(this review appeared in The Davis Enterprise on 4/19/07)
What if you stumbled across your parent’s journal, written at approximately the same age that you are currently? Our parents are always our parents, with all of the stern taskmaster persona that we remember from our youth. But what were they like when they were younger? What sorts of things would you read into the youthful scrawls of the parent, based on knowledge of the qualities of the adult parent?
This question is at the core of Richard Greenberg’s “Three Days of Rain,” now playing at Capital Stage on the Delta King Riverboat in Sacramento, directed by Peter Mohrmann.
Sometimes called “a puzzle in two acts,” “Three Days of Rain” was a runner-up for the 1998 Pulitzer Prize, which may be apparent by the eloquent use of language by playwright Greenberg. It tells the story about how the life choices made by parents and the back stories crafted through the years affect the lives of their adult children. Of course, as in any gripping story, they are all members of a prominent, but dysfunctional family.
Walker (Jonathan Rys Williams) and Nan (Megan Smith), adult offspring of the legendary architect, Ned, who has recently died, have come together in Ned’s old apartment and are ready to go to the attorney’s office to meet their friend Pip (Gillen Morrison), soap opera icon and son of Ned’s partner, Theo, for a reading of the will.
The angst-ridden Walker has just returned from Italy, where he disappeared some time ago. “We thought you were dead this time,” says his sister, exposing the fact that “disappearing” is something Walker does rather than face his problems.
The early scene between the two is tense, uneasy, with a lot of unspoken emotion. Nan has always been the responsible one, who now lives in Boston with two kids and a husband and is still trying to keep everything together. Walker engages in flights of fancy and his speech becomes more and more expansive as he paces around the small room speculating about the life his father lived in this garret, at the start of his career.
He confides that he found his father’s journal stuck under the mattress of the room’s bed and he begins reading it, more, it seems, in anger at his father than in curiosity about the life of his emotionally distant parent. “You know, the thing is with people who never talk, the thing is you always suppose they're harboring some enormous secret. But, just possibly, the secret is, they have absolutely nothing to say,” he says, reading the journal’s cryptic opening entry: April 3rd to April 5th. Three days of rain.”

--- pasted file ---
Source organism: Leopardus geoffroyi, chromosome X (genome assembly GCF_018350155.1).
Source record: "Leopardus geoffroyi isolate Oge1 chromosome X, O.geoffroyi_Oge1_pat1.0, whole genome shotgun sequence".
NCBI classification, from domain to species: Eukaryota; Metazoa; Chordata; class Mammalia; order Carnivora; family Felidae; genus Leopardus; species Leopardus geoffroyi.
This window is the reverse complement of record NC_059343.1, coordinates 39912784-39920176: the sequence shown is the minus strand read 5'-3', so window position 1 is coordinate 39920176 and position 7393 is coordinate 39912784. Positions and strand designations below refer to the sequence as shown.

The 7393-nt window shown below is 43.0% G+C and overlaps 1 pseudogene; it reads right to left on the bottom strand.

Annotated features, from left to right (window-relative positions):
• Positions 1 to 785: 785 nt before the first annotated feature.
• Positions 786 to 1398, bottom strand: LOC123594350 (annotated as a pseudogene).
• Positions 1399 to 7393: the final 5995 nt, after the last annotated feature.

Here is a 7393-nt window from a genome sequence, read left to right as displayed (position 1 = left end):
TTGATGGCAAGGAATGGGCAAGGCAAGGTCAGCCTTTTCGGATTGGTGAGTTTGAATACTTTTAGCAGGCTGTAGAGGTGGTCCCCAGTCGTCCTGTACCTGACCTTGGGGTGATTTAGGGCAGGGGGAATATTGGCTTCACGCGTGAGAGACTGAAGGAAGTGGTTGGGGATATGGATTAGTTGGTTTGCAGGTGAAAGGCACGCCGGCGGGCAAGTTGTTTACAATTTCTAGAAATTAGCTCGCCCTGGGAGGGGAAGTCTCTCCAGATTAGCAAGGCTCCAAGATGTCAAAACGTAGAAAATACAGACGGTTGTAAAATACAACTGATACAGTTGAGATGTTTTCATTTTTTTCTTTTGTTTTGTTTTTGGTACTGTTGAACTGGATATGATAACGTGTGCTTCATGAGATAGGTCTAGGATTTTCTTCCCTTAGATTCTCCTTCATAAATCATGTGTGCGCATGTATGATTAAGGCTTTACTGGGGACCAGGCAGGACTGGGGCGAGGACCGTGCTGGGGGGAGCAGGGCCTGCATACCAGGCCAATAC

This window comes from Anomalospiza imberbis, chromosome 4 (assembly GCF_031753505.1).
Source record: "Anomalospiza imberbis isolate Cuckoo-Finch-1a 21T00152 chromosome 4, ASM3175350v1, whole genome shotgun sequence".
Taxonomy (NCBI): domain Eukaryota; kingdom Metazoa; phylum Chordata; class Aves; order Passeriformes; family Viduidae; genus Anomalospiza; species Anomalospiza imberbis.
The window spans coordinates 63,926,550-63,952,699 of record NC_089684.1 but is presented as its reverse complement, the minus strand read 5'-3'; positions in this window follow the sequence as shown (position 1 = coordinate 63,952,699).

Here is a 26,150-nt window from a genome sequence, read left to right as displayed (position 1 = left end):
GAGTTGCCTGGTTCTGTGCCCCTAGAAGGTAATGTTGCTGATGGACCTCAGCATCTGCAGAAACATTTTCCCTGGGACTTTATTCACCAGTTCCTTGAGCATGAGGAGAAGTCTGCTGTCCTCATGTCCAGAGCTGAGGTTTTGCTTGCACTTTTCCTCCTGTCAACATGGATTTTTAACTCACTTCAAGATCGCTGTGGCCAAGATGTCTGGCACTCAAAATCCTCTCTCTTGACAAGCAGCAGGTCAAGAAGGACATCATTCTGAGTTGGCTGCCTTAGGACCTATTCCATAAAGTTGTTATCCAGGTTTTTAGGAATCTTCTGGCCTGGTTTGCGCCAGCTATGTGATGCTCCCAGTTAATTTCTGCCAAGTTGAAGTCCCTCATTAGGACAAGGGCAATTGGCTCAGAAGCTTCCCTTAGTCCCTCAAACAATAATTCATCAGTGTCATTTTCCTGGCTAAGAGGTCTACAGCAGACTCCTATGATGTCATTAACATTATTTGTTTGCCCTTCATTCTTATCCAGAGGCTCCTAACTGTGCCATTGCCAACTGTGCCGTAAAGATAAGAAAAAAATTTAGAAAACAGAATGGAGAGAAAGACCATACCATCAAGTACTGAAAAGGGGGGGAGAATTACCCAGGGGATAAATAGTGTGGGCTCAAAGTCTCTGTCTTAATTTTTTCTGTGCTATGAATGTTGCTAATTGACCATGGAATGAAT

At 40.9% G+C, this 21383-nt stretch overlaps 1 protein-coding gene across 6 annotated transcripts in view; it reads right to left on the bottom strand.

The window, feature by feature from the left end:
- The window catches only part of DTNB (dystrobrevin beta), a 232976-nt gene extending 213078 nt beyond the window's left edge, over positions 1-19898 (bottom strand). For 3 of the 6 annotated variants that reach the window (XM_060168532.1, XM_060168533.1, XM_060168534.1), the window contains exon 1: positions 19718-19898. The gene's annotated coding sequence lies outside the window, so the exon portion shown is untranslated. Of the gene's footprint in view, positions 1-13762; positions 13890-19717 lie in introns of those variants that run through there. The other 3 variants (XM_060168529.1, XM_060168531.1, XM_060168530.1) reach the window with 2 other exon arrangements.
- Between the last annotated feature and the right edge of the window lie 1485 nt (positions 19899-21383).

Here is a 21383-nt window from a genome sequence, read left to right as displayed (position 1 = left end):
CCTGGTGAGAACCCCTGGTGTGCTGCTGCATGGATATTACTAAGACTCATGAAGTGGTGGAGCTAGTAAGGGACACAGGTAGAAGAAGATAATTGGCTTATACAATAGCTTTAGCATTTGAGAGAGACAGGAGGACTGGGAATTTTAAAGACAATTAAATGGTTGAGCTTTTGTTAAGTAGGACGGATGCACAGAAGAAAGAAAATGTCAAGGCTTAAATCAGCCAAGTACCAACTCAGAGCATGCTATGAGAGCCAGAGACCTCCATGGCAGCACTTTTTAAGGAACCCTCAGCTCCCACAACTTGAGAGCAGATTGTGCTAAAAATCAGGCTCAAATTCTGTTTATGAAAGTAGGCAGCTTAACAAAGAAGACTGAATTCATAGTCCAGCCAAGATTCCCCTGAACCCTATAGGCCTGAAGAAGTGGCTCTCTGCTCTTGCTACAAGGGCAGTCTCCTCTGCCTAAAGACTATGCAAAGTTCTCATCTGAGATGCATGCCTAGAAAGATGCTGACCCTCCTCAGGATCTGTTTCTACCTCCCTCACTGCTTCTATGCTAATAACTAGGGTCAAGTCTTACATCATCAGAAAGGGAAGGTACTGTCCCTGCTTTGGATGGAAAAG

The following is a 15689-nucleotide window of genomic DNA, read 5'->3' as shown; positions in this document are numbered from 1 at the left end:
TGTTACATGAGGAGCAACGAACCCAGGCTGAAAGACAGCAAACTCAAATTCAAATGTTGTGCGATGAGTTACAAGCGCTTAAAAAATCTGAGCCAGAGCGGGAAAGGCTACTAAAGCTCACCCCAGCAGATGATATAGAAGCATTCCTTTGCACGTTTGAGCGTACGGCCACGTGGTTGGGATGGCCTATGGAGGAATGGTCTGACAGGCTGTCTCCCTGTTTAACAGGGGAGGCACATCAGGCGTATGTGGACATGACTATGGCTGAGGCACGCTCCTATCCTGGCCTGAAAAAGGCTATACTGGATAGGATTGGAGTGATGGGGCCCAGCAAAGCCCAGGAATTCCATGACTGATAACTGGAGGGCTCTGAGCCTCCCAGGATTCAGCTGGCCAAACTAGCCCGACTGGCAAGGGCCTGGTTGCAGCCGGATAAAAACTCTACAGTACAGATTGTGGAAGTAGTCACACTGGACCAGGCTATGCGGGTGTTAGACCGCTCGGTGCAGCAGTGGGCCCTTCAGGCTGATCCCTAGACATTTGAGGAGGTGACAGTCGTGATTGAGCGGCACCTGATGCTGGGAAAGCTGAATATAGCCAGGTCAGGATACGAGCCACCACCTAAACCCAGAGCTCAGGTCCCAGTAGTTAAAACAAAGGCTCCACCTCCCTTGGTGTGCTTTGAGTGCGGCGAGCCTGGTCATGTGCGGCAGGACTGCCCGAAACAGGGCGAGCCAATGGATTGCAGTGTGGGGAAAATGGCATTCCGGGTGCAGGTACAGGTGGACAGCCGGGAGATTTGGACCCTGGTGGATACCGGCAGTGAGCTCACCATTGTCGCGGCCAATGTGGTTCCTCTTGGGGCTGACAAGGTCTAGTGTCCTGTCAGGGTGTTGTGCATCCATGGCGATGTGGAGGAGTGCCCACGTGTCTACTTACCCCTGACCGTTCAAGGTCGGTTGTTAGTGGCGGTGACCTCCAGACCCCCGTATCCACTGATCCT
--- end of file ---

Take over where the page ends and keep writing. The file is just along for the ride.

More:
We meet Pip following the reading of the will, where things have not gone as Walker has expected and which sets Walker off into a depressive, uncommunicative mood while Nan and Pip reminisce about their childhood and reveal more than they intended.
Act 2 takes place 35 years previous, the weekend of the starting of the journal and we discover what the cryptic entries imply, all leading up to an ending so abrupt that the audience wasn’t really sure the show had ended until the cast came out to take its bows and the house lights came up.
This is a remarkable cast. Megan Smith has an amazingly expressive face, which runs the gamut of emotions from Nan, the stern taskmaster and loving sister to Lina, the free spirit. She creates two distinct characters, inhabiting each fully and making each unique through body language as much as through accent and actual script.
Gillen Morrison has an easy affability, a devil-may-care attitude which was as engaging in the father, Theo, as it was in the son, Pip. His dark moments are brief, but he makes the most of them.
But it is Jonathan Rhys Williams who will take your breath away, with portrayals of the tormented Walker and the shy, stuttering Ned so completely different from each other than it’s difficult to find the Act 1 actor in the Act 2 character. He is mesmerizing.
Rebecca Redmond deserves mention for her costume design, which so clearly delineates 1995 life from 1960 life.
“Three Days of Rain” received lukewarm reviews in its recent revival in New York, starring Julia Roberts, which is a shame because with the right cast this is an intelligent, emotional, often funny, thoroughly enjoyable play -- and Capital Stage has “the right cast.”
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